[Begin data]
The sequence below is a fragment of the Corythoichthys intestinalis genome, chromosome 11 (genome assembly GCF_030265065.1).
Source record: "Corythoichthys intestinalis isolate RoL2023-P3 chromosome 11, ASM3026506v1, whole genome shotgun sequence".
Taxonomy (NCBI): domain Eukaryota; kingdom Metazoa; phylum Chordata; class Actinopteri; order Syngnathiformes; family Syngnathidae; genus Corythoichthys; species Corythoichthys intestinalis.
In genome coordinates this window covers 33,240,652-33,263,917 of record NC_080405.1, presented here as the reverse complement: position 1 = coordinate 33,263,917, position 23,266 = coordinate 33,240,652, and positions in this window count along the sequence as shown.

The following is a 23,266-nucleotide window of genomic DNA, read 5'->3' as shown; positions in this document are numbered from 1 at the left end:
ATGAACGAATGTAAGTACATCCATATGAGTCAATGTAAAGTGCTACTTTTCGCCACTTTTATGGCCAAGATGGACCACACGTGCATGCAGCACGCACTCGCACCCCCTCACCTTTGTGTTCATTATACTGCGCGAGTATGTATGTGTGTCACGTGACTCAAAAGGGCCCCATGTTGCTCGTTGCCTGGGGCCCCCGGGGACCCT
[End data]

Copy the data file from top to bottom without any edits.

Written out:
The sequence below is a fragment of the Corythoichthys intestinalis genome, chromosome 11 (genome assembly GCF_030265065.1).
Source record: "Corythoichthys intestinalis isolate RoL2023-P3 chromosome 11, ASM3026506v1, whole genome shotgun sequence".
Taxonomy (NCBI): domain Eukaryota; kingdom Metazoa; phylum Chordata; class Actinopteri; order Syngnathiformes; family Syngnathidae; genus Corythoichthys; species Corythoichthys intestinalis.
In genome coordinates this window covers 33,240,652-33,263,917 of record NC_080405.1, presented here as the reverse complement: position 1 = coordinate 33,263,917, position 23,266 = coordinate 33,240,652, and positions in this window count along the sequence as shown.

The following is a 23,266-nucleotide window of genomic DNA, read 5'->3' as shown; positions in this document are numbered from 1 at the left end:
ATGAACGAATGTAAGTACATCCATATGAGTCAATGTAAAGTGCTACTTTTCGCCACTTTTATGGCCAAGATGGACCACACGTGCATGCAGCACGCACTCGCACCCCCTCACCTTTGTGTTCATTATACTGCGCGAGTATGTATGTGTGTCACGTGACTCAAAAGGGCCCCATGTTGCTCGTTGCCTGGGGCCCCCGGGGACCCT